Shakespeare’s ‘Romeo and Juliet’ to visit WX, Layton
BY JENNIFFER WARDELL
Clipper Staff Writer
Tragic love stories are far older than teen vampires.
The Utah Shakespearean Festival is re-invigorating one of the classics with its touring production of “Romeo and Juliet,” coming to Woods Cross April 15 and Layton April 19. Though the tour focuses on student productions, a free evening production in Layton on April 19 will be open to all ages.
“We’ve had people from as far away as Logan and Brigham City travel to attend the evening play,” said Gayle Stucki, who has been instrumental in bringing the tour to Layton for the last several years. “People bring their children and grandchildren.”
The Shakespeare-in-the-Schools production trims “Romeo and Juliet” down to 75 minutes with the goal of making it more accessible to audience members of all ages. The show is also brought forward into today’s time.
“They moderned everything up to relate to the kids,” said Woods Cross High drama teacher Janet Cook, who helped bring the play to Woods Cross for the second year.
The entire goal of the production is to find that connection with teens and other audience members who might not be as familiar with more traditional Shakespearean productions.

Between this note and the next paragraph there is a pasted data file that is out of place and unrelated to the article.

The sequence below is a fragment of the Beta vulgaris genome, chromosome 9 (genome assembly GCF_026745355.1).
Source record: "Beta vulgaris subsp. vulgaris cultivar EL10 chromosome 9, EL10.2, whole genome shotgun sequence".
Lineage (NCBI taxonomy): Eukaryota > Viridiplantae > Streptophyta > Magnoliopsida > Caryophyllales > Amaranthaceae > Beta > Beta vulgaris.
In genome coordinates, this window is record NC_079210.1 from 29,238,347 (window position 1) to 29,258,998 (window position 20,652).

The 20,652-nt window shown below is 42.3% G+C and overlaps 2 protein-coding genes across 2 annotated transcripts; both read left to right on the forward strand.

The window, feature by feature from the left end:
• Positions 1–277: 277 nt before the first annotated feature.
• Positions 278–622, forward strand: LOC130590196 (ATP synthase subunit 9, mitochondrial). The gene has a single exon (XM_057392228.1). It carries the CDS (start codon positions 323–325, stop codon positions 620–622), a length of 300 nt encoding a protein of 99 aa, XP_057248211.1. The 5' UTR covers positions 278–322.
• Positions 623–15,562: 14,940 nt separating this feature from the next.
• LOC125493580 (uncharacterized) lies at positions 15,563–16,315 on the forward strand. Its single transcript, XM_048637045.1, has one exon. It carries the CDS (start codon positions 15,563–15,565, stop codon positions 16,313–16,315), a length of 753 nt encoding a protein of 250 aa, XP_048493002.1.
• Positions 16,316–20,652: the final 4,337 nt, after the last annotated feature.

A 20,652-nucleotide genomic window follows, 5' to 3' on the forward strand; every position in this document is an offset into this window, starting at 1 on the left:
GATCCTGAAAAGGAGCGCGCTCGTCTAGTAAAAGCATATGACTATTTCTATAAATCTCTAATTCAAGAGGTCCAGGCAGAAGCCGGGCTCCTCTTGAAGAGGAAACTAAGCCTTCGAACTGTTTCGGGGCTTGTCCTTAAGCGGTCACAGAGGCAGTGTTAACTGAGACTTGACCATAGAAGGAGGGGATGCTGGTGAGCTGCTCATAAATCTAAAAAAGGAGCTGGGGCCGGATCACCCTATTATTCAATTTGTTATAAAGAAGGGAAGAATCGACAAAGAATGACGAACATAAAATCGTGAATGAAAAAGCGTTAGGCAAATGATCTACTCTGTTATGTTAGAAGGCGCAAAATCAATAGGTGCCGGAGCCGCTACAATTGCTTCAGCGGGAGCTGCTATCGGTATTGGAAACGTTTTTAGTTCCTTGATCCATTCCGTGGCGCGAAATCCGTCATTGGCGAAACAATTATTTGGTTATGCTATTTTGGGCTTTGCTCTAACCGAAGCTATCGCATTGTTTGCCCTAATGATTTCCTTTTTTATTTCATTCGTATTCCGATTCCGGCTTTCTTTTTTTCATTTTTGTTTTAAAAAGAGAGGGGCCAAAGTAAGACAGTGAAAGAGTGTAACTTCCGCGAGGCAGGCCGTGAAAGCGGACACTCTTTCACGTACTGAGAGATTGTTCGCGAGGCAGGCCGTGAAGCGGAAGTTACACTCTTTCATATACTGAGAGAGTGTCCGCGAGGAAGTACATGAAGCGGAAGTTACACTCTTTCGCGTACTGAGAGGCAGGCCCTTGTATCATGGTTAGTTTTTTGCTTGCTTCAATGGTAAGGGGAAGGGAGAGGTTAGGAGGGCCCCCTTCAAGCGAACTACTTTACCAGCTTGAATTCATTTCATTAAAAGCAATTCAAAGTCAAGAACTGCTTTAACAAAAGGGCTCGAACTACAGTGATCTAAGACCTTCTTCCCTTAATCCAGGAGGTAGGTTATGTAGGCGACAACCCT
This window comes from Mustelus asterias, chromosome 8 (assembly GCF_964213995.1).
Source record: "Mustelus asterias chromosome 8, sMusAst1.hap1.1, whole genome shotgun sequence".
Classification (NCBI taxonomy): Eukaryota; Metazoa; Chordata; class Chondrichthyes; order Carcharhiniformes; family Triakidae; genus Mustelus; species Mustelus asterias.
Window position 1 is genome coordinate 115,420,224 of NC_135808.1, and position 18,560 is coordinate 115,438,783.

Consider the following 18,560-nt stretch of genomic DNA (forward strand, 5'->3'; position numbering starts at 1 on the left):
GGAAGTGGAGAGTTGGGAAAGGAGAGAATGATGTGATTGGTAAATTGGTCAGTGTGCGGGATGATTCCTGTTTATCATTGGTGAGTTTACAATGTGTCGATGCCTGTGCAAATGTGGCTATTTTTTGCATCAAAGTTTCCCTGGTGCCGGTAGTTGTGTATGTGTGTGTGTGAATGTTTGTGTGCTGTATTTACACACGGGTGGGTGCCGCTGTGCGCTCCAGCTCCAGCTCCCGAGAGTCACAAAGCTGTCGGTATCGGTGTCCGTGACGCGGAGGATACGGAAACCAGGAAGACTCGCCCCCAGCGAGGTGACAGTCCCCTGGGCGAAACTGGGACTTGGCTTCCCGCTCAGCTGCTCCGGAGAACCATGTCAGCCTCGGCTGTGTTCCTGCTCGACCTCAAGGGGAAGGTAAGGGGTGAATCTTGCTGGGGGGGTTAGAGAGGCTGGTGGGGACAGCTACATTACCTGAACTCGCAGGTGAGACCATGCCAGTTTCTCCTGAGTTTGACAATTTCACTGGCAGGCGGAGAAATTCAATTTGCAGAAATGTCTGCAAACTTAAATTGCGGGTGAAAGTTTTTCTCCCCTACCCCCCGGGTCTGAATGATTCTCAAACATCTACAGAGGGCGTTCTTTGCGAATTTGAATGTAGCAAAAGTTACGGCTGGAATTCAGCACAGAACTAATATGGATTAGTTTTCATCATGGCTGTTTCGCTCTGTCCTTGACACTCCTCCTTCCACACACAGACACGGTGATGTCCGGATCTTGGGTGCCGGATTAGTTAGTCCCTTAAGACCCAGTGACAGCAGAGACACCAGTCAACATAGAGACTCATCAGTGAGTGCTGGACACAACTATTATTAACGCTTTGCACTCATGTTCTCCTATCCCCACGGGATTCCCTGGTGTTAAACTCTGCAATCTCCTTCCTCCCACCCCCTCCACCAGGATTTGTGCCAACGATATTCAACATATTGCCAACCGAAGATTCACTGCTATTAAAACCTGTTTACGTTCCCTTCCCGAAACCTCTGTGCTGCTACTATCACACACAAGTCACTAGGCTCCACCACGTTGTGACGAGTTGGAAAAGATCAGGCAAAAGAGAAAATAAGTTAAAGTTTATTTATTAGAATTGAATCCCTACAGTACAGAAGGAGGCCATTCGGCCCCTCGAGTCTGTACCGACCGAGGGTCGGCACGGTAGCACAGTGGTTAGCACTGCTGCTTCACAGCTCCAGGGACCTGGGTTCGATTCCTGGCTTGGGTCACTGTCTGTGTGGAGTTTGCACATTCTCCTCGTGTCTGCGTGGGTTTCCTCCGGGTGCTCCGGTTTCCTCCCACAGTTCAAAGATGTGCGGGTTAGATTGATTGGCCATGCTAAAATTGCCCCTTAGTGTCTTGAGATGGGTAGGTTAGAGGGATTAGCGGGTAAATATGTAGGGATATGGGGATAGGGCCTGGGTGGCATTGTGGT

“There’s a communal impact and vitality that one gleans by attending live theatre,” said Brian Vaughn, co-artistic director of the Utah Shakespearean Festival. “Through these plays we usher in the next generation of playgoers that will keep our craft vital and alive.”
Director John Maclay said that he paid special attention to emphasizing the elements of the story that could best reach kids today.
“His language is truthful and the relationships in his plays are truthful,” he said. “Given the parameters of the world of the play, people are willing to suspend their disbelief when they believe in the story being told, and I believe in Romeo and Juliet.”
The show also uses stylistic elements such as color-coding to help make the play easier to follow. Costume Designer Christine Leinicke dresses the Montagues (Romeo’s family) in teal, the Capulets (Juliet’s family) in gold, and all neutral parties in white.
After the play, students will be able to participate in a 15-minute question-and-answer session with the performers. The actors, all professionals who have appeared in previous festival shows, will also hold workshops with theater students at both schools.
“They’ll be fun,” said Cook. “We’re really looking forward to them.”
The public production, set for April 19 at 7 p.m. at the Layton High School Theater, is unusual for the tour. It’s sponsored in part by the Great Globe Foundation and the law firm of Stucki, Steele and Rencher. The evening production will also include a discussion with the actors.
“It lets audience members learn about the artists in a very real way,” said Stucki.
Even without the discussion, organizers agree that the production gives audience members a valuable opportunity.
“Your kids may not get another chance to see professional actors doing Shakespeare,” said Cook. “It’s a great experience.”